Brown in danger after share of vote collapses

Gordon Brown in danger after Labour's share of vote collapses to historic low of 16 per cent in disastrous European elections

The pressure on Gordon Brown to stand down intensified last night as the Labour vote went into meltdown in the European elections.

Labour won the lowest share of the vote in a nationwide election in its history, as support in its traditional heartlands collapsed following the scandal over MPs' expenses. In Yorkshire and the Humber, it suffered the humiliation of losing a seat to the far-right British National Party, which won its first seat in a nationwide election.

In Wales, Labour failed to top the poll for the first time since 1918; the Tories came first and Ukip gained a seat from Labour. In the North East, Labour's share of the vote dropped from 34 to 25 per cent. In Scotland, Labour was pushed into second place by the Scottish National Party.

The Labour vote appeared to free fall in the South East and South West, where in some areas the party plummeted to fifth. In London, Labour's vote dropped by four percentage points.

Labour officials admitted the party could finish third nationwide behind Ukip and the Tories. Labour was on course to win about 16 per cent of the vote, the lowest since it began fighting elections as an independent party in 1918.

A BBC projection early today forecast that the Tories would win 27 per cent of votes, Ukip 17 per cent, Labour 16 per cent, the Liberal Democrats 14 per cent, the Greens 9 per cent and the BNP 6 per cent. Labour's crushing defeat could prove a tipping point for many Labour MPs as they gather in Westminster today to decide Mr Brown's fate.

Many will calculate that they would lose their seats if last night's results were repeated at the general election. They left the Prime Minister on a knife edge as he prepares for a showdown at a critical meeting of the Parliamentary Labour Party.

Harriet Harman, Labour's deputy leader, admitted the results were "very dismal" but insisted they were not Mr Brown's fault. "Our supporters are absolutely furious with us about expenses," she said. "They expect us to have higher standards than the Tories."

Nick Brown, the Government's chief whip, challenged rebel MPs to put up or shut up: "The time has come for them to nominate their candidate, see if they've got sufficient nominations and take the issue to a party conference. If they can't do that, they should get behind the leadership that the overwhelming majority of party members support."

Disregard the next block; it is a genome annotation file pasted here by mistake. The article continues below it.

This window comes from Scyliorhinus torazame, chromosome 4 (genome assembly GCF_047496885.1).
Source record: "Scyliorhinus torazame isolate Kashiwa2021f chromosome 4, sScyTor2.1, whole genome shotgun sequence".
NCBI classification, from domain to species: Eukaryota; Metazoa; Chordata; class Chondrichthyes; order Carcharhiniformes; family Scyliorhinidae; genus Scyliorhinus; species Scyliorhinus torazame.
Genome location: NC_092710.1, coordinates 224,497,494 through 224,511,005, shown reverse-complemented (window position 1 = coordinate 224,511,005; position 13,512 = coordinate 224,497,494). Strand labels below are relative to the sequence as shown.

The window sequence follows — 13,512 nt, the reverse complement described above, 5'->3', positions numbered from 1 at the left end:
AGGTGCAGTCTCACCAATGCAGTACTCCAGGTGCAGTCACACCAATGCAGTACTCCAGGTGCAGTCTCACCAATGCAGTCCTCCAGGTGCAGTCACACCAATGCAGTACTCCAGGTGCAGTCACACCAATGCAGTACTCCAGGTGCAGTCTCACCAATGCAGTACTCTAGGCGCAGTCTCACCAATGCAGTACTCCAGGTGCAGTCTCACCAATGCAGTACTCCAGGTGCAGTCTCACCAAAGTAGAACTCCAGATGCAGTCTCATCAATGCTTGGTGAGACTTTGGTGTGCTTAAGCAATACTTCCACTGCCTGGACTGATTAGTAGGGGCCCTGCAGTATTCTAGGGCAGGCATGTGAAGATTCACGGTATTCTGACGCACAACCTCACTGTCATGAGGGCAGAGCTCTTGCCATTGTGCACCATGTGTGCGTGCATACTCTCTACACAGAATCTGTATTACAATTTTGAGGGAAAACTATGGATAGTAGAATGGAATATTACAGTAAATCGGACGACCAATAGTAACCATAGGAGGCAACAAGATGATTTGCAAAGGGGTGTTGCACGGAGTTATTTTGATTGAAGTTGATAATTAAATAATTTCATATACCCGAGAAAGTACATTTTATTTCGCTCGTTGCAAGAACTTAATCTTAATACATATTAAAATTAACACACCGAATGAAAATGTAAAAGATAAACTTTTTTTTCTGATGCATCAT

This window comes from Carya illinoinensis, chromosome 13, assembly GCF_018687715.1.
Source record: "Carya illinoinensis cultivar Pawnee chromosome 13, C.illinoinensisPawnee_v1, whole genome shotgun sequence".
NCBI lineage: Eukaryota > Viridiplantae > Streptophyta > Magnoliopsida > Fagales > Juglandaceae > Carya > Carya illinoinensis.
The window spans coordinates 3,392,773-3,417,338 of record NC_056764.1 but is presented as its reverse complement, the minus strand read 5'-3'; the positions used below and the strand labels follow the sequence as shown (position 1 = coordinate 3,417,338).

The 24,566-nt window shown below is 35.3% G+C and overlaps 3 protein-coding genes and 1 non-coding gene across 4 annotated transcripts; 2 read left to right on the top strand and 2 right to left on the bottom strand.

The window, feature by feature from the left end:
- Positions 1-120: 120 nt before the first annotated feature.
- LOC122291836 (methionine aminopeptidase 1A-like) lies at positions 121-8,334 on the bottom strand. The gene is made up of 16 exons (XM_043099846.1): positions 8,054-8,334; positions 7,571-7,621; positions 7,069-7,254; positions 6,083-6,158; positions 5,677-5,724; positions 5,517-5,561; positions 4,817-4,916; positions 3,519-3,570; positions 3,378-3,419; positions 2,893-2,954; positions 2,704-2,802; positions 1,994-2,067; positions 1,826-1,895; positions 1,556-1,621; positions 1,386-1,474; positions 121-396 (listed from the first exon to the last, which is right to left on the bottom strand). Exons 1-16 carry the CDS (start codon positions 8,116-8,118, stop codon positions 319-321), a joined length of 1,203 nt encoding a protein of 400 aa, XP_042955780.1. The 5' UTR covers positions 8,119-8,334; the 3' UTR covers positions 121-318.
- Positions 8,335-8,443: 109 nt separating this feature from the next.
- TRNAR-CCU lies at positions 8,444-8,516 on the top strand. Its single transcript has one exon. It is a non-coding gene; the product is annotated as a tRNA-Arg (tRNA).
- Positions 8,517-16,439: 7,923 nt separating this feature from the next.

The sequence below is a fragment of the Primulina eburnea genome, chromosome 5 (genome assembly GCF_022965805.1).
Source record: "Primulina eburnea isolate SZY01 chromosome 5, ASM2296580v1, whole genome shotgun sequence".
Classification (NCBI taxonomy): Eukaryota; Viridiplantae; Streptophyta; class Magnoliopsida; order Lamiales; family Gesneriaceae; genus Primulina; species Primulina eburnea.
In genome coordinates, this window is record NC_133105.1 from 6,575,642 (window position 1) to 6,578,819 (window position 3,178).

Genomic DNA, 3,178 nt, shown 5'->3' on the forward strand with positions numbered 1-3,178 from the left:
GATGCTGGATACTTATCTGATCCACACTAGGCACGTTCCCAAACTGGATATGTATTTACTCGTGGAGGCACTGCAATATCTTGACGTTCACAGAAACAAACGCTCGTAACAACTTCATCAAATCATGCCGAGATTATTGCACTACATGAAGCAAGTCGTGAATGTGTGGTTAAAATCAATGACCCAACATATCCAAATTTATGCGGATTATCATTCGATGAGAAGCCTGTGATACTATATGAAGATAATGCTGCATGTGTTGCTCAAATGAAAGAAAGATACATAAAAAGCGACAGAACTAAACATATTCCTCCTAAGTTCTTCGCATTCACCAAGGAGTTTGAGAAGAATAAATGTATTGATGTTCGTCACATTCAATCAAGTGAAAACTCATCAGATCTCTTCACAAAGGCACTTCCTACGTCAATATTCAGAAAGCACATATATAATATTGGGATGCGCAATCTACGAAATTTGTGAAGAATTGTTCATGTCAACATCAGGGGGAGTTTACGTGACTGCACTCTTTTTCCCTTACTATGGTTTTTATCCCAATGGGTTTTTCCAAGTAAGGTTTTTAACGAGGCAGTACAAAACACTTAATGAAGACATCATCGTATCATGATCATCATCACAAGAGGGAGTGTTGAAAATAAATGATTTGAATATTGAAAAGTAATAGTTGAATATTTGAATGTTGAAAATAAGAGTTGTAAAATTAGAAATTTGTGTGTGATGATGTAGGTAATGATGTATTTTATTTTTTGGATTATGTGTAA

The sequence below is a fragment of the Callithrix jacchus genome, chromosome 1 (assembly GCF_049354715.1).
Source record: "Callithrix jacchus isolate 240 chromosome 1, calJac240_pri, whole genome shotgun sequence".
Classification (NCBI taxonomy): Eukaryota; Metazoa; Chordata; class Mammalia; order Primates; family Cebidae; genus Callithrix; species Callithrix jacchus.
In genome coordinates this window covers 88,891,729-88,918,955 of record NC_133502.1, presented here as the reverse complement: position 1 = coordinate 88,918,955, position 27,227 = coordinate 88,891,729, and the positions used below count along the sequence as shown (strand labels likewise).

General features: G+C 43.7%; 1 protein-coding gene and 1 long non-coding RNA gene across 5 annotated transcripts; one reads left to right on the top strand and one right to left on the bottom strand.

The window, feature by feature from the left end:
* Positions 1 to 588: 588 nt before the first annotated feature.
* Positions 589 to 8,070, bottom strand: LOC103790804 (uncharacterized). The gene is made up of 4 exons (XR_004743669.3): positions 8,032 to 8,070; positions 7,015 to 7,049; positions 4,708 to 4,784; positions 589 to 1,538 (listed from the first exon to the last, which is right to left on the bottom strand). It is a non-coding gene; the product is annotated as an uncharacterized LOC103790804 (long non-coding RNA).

Mr Brown is preparing key concessions to Labour MPs in an attempt to hang on to his job. The Independent has learnt that controversial plans to part-privatise the Royal Mail may be shelved on commercial grounds.

Although the Government would remain committed to selling a 30 per cent stake, it may delay the move to maximise the likely return for the taxpayer. Ministers believe more bidders would emerge when the recession is over. So far, only one firm offer has been tabled, by the private equity group CVC.

The delay would be welcomed by many Labour MPs, 149 of whom have signed a Commons motion opposing the sell-off. And within days, Mr Brown will announce a formal inquiry into the Iraq war and its aftermath, a move that would be welcomed by Labour critics of the 2003 invasion.

He has asked Sir Gus O'Donnell, the Cabinet Secretary, to advise him on the scope and timing of an investigation and the possible membership of the inquiry team. Aides said the Prime Minister had always favoured the move but wanted to wait until the bulk of British troops had withdrawn from Iraq.

Despite the planned concessions, rebel Labour MPs warned they would step up their campaign to unseat Mr Brown. The Prime Minister will try to rally support at the make-or-break meeting of the Parliamentary Labour Party (PLP) tonight.

Although the new-look Cabinet remained firm in its support of Mr Brown yesterday, his critics hope a backbench rebellion – "the peasants' revolt" – could persuade senior ministers he must go. "If 100 MPs say it's all over, he will have lost the confidence of the PLP," one former Cabinet minister said last night.